Is There a Waiting Period for Connecticut Divorces?
Updated December 5, 2023
Many of Freed Marcroft’s divorce clients highly value their time, and one of their goals is that their divorce not be prolonged. Therefore, it’s no surprise that we are often asked if there is a waiting period for Connecticut divorces.
The short answer is yes, there is a waiting period — but there are options to avoid it.
Read on to learn more!
The 90 Day Waiting Period for Connecticut Divorces
Traditionally, there is a 90 day waiting period before you can get a divorce in Connecticut.
When Does the 90-Day Waiting Period Begin and End?
The 90 Day Waiting Period begins on the Return Date, the date that marks the technically beginning of the divorce. (Note that the Return Date is not the date that the divorce papers are served on your spouse or filed with the court.) The 90 Day Waiting Period ends on the “Case Management Date.” Along with the Return Date, the Case Management Date is established right when a divorce is first initiated in Connecticut. You can find it listed on your Summons.
It’s important to note that the waiting period does not mean the divorce will be automatically granted after 90 days. It simply means that the couple must wait for a minimum of 90 days before the court can finalize the divorce.
Can You Get Divorced Before 90 Days?
The most significant opportunity to avoid the 90 Day Waiting Period and divorce more quickly is for spouses who have reached an agreement. In Connecticut, when there is a full agreement we can request that the Court waive the 90 Day Waiting Period. This is very commonly used in mediation and collaborative divorces, which are designed to assist spouses in reaching full agreements outside of court.
We can also “waive 90” in a divorce litigation when we’ve reached a full settlement agreement via negotiation.
It’s worth noting that even if the waiting period is waived, the divorce process can still take time to complete. There are various steps involved, such as filing the necessary documents, attending ant court hearings, and reaching agreements on important matters like child custody and division of assets. Therefore, it’s essential to be prepared for a potentially lengthy process, even if the waiting period is waived.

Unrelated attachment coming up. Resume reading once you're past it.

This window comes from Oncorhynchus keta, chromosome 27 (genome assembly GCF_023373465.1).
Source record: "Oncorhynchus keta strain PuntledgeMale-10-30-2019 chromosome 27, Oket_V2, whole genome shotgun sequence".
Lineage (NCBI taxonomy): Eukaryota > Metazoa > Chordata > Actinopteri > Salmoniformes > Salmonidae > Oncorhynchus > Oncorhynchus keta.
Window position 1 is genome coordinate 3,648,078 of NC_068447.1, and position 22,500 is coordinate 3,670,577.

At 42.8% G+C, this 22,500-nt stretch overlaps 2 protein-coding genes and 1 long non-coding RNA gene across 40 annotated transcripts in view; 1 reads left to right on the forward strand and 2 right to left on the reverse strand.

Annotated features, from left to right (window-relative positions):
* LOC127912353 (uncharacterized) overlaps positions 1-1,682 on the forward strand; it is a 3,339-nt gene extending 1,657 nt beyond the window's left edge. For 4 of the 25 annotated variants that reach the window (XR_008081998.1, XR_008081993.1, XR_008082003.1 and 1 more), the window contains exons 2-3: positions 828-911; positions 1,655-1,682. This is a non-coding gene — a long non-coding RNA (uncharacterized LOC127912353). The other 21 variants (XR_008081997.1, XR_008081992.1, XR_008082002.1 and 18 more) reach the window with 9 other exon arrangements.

Purpose of the Divorce Waiting Period
While 90 days may seem like a long time, Connecticut originally intended it to allow both parties to fully consider their options and make informed decisions about their future. In other words, it was an attempt to keep people from making a hasty decision to divorce that they would later regret. It also gives them time to take the steps needed for the divorce proceedings.
At Freed Marcroft, we want you to understand what is happening in your divorce. For our report “Your Connecticut Divorce Options,” please click here. Most of all, you want a skilled legal strategy rooted in your goals. Our first step at Freed Marcroft, the Goals & Planning Conference, is designed to get to the heart of your problem and unveil your true goals for your life. Once we discover your goals at the Goals and Planning Conference, we are able to take our collective experience with divorce, law, the available ways to divorce, strategy, courts, judges, and other lawyers, and build a divorce customized for you.